When bucking logs sawyers are normally instructed to evaluate logs and determine what binds they are in.  In engineering terms binds are compression forces that tend to compress the wood fibers.  There are four common binds that sawyers are instructed to estimate.  These binds are top bind, bottom bind, side bind and end bind.  The first three are really bending stresses or in engineering terms, bending moments and the last one, end bind is a compression stress applied to the whole section of the log.  In addition these four common binds or stresses there are other stresses that are not mentioned and can have a real impact on cutting of logs and the reactions when the cut is competed. 

 Three stresses that are not mentioned in sawyer manuals and training guidelines are shear, torsion and tension. Tension is essentially the opposite of end bind where a force tends to pull the wood apart.  In bucking logs it is really quite rare and general of little concern because it will not pinch a saw and the cut pieces tend to move away from the sawyer.  Torsion is a stress caused by a twisting force on the log.  If a cut is made where one section of the log rolls or twists relative to the other, then that log was likely under some torsion.  Hanging wedges can be used to control the twisting movement of a log that is under torsion.  Sawyers should be able to identify logs in this condition and take any actions needed to complete the job safely.  Quite large torsion stresses can be caused by a lopsided root wad or logs on steep ground when part of the log is held in place and part is free to roll down slope.  The third unmentioned stress, shear, is likely as common as top and bottom binds.  Shear forces will likely cause log sections to shift relative to each piece when the cut is made and may tend to cause logs to slab or split when the cut is nearly complete. Another way to think of shear forces is to think about what forces would be required to hold the log in place after the cut is made.  Shear forces can act in the vertical direction as well as the horizontal direction. Horizontal shear is likely to exist when a log has some side bind.  Shear forces can be very large and sawyers need to be able to recognize it and be able to deal with it safely.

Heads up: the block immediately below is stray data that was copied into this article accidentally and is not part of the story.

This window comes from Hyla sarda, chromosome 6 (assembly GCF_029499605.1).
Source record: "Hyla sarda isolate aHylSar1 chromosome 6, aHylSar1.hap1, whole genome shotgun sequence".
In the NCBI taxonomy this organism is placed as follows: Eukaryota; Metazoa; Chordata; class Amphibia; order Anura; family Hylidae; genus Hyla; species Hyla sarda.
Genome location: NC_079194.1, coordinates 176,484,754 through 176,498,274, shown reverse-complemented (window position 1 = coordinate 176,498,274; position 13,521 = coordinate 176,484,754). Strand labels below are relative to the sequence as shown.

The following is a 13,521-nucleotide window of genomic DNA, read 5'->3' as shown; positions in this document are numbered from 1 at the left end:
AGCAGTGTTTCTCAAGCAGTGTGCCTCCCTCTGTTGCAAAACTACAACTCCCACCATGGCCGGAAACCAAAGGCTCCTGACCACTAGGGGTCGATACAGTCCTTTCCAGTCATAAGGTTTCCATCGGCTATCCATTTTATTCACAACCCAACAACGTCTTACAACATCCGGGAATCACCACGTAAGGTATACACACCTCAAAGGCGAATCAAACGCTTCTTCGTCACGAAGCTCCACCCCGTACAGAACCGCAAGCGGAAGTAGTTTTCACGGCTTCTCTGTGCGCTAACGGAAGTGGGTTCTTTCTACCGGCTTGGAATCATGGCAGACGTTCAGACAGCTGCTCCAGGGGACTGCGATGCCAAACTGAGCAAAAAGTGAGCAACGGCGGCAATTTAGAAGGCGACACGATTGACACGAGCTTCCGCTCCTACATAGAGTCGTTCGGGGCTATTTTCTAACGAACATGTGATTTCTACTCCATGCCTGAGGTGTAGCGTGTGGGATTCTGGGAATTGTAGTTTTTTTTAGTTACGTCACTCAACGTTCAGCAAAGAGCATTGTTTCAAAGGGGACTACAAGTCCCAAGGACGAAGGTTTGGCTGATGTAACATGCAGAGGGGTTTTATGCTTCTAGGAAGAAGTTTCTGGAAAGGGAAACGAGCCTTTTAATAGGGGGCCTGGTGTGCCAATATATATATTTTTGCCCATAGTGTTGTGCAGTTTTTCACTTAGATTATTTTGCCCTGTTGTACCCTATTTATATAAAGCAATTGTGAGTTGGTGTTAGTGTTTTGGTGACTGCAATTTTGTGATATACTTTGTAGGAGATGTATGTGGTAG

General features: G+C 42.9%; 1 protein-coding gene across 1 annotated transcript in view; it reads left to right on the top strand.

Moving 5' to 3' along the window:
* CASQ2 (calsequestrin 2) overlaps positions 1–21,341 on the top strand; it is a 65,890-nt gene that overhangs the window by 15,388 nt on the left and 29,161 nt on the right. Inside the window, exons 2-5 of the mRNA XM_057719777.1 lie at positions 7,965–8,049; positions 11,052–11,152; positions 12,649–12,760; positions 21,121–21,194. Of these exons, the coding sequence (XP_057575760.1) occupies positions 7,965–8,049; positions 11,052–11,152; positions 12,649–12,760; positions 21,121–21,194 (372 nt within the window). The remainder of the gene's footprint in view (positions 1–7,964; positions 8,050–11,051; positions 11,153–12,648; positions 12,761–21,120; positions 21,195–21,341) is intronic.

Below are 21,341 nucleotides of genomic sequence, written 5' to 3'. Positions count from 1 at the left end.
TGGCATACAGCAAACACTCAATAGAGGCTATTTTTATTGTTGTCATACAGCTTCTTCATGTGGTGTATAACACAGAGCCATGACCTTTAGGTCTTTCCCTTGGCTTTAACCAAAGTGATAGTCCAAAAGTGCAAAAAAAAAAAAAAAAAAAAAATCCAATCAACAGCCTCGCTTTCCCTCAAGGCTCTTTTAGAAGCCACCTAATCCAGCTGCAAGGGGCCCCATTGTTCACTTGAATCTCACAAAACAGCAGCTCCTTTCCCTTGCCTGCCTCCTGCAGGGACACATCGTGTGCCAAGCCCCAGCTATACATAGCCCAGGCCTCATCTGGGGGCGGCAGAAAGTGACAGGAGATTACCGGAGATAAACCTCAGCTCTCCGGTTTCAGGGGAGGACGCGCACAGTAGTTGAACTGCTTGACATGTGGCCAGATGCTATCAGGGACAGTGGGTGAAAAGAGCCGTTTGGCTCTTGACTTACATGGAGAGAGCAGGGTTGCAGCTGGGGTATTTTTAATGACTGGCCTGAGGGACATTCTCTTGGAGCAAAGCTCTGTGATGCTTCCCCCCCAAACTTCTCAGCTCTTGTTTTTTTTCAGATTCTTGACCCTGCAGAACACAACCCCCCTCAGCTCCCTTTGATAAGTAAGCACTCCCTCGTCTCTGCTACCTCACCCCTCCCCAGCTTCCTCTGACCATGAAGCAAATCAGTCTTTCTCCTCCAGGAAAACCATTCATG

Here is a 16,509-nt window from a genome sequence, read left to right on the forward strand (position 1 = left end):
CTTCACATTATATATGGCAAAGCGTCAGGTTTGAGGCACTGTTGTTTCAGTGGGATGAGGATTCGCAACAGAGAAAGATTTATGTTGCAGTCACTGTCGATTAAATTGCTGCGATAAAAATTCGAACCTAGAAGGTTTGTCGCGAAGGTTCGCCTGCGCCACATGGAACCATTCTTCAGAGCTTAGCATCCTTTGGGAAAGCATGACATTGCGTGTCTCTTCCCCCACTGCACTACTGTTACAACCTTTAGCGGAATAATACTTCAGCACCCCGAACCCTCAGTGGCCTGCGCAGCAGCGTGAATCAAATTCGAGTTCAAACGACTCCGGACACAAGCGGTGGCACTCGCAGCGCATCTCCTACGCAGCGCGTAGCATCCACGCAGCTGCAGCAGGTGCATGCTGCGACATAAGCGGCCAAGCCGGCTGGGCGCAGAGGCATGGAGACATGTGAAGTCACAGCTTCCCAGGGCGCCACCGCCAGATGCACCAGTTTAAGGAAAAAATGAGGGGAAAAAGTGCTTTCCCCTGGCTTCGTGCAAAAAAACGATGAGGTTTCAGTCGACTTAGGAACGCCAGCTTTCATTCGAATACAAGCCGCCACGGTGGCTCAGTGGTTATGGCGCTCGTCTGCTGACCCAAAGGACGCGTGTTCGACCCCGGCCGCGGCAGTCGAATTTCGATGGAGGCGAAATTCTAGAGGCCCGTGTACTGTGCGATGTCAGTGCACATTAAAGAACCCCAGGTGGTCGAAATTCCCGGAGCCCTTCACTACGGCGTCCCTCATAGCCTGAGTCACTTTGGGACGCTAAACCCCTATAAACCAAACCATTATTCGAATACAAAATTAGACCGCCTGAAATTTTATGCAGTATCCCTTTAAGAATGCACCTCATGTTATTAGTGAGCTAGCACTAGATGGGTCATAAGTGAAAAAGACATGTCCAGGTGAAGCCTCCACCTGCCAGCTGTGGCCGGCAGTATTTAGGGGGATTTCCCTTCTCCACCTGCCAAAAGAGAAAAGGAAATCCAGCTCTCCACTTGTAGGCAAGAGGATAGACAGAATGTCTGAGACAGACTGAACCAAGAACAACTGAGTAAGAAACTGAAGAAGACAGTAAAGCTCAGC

The bending stress or binds and shear stresses can and almost always do vary on a single log depending on the exact location in the log.  It is possible to have a log with no binds or bending stresses and at the same time/place have a high shear stress and vice versa.  Assuming that all sawyers are able to estimate all the stresses in each log is likely not realistic.  This does present quite a problem because their safety really depends on their ability to do a structural analysis of each log cut. 

 For the purpose of this write up I will give an example of an engineering evaluation of a relatively simple condition.  I would not expect all sawyers to go to this much trouble on each log but it may help to demonstrate the need to think about all stresses that are acting on a log.